Endocrine Abstracts (2019) 65 P321 | DOI: 10.1530/endoabs.65.P321

A suprasellar germ cell tumour presenting with cranial diabetes insipidus

Suhaniya Samarasinghe, Rebecca Scott, Michael J Seckl, Mike Gonzalez, Richard Harvey, Nick Unsworth, Emma Hatfield, Niamh Martin & Karim Meeran

Charing Cross Hospital, London, UK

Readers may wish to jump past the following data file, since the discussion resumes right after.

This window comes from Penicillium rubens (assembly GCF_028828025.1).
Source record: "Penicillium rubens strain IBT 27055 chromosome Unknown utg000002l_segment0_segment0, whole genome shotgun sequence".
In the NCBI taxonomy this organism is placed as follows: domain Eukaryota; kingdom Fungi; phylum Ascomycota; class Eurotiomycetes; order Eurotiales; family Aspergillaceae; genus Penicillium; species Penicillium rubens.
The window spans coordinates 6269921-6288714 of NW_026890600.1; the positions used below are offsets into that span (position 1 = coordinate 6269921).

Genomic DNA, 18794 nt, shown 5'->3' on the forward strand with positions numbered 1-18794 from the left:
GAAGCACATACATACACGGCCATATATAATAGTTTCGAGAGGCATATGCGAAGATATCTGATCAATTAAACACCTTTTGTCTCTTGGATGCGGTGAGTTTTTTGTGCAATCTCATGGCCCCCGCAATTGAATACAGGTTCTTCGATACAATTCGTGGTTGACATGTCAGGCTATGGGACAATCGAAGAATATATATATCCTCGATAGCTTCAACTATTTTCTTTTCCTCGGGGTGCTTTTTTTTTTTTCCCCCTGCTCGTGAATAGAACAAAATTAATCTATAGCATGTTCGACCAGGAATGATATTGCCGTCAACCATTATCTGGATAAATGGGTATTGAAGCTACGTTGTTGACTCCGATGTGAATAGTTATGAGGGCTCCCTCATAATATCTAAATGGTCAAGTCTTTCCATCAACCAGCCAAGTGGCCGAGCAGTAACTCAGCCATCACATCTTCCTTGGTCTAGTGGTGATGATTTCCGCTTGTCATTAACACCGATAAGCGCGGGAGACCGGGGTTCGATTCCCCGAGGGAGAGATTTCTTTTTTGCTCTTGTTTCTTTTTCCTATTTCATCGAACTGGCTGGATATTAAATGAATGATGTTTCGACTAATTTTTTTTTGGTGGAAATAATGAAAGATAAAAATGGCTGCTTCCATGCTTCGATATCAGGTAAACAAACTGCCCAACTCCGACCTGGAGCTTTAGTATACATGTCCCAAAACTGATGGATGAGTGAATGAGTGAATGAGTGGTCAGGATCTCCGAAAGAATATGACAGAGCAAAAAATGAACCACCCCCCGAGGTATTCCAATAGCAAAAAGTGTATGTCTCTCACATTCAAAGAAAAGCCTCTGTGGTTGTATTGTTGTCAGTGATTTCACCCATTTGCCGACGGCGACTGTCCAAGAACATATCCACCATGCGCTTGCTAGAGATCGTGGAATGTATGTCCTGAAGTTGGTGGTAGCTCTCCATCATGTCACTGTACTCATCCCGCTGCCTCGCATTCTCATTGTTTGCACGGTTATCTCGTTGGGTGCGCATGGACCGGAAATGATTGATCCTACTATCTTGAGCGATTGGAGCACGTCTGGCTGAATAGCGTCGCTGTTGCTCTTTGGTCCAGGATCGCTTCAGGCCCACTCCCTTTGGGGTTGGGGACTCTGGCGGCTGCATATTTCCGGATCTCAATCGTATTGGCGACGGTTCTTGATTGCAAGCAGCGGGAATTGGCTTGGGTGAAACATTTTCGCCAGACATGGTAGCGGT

A 30-year-old female presented to her general practitioner with a three-month history of fatigue, visual disturbance, polydipsia and dizziness. She was treated for iron deficiency anaemia, but re-presented two-months later with new-onset headache and worsening visual disturbance. Previously, she had childhood leukaemia, treated in Brazil with no cranial irradiation. On examination there was left eye loss of light/dark perception and right temporal vision loss. She was referred to our centre for further investigation. Blood tests revealed a sodium 158 mmol/l, urea 3.5 mmol/l, serum osmolality (calculated) 325 mOsm/kg and urine specific gravity 1.010. The patient was thirsty and drinking around 6 l/day. MRI head confirmed the presence of a large sellar mass with suprasellar extension, compression of the optic chiasm and hypothalamus and a similar second lesion. Pituitary function tests demonstrated raised serum prolactin (1729 mU/l, macroprolactin negative), morning cortisol 301 nmol/l and secondary hypothyroidism (free T4 7.7 pmol/l, TSH 0.33 mU/l). The patient started prednisolone 5 mg daily and subsequently 50 (g levothyroxine; she also started nasal DDAVP two sprays daily. Her serum hCG and AFP were normal, but an elevated CSF hCG (16 IU/l, normal <2) indicated a diagnosis of intracranial germ cell tumour. She was started on emergency etoposide/cisplatin (EP) chemotherapy followed by EP/OMB (vincristine, methotrexate, bleomycin) chemotherapy and intrathecal methotrexate. Three days later her visual perimetry had normalised and repeat imaging demonstrated a marked decrease in the suprasellar mass. Intracranial germ cell tumours can present with cranial diabetes insipidus (DI) as a result of compression of or invasion into the pituitary stalk. This tumour is an important differential in a young person and the case illustrates the need to assess CSF tumour markers when the serum values of hCG and/or AFP are normal.

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